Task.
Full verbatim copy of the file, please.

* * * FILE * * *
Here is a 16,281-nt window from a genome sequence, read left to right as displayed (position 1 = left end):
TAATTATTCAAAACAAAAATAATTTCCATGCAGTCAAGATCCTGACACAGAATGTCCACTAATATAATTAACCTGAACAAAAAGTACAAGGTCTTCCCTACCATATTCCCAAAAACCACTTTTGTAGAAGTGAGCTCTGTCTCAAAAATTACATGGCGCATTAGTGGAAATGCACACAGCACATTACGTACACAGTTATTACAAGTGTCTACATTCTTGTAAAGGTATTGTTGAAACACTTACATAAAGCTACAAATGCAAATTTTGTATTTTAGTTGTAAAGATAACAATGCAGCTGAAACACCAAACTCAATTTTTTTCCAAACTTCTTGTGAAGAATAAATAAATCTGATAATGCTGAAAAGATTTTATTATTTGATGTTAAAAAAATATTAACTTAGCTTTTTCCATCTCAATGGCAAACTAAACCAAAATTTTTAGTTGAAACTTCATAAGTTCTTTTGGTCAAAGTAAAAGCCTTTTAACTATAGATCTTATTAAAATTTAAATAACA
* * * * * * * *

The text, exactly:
Here is a 16,281-nt window from a genome sequence, read left to right as displayed (position 1 = left end):
TAATTATTCAAAACAAAAATAATTTCCATGCAGTCAAGATCCTGACACAGAATGTCCACTAATATAATTAACCTGAACAAAAAGTACAAGGTCTTCCCTACCATATTCCCAAAAACCACTTTTGTAGAAGTGAGCTCTGTCTCAAAAATTACATGGCGCATTAGTGGAAATGCACACAGCACATTACGTACACAGTTATTACAAGTGTCTACATTCTTGTAAAGGTATTGTTGAAACACTTACATAAAGCTACAAATGCAAATTTTGTATTTTAGTTGTAAAGATAACAATGCAGCTGAAACACCAAACTCAATTTTTTTCCAAACTTCTTGTGAAGAATAAATAAATCTGATAATGCTGAAAAGATTTTATTATTTGATGTTAAAAAAATATTAACTTAGCTTTTTCCATCTCAATGGCAAACTAAACCAAAATTTTTAGTTGAAACTTCATAAGTTCTTTTGGTCAAAGTAAAAGCCTTTTAACTATAGATCTTATTAAAATTTAAATAACA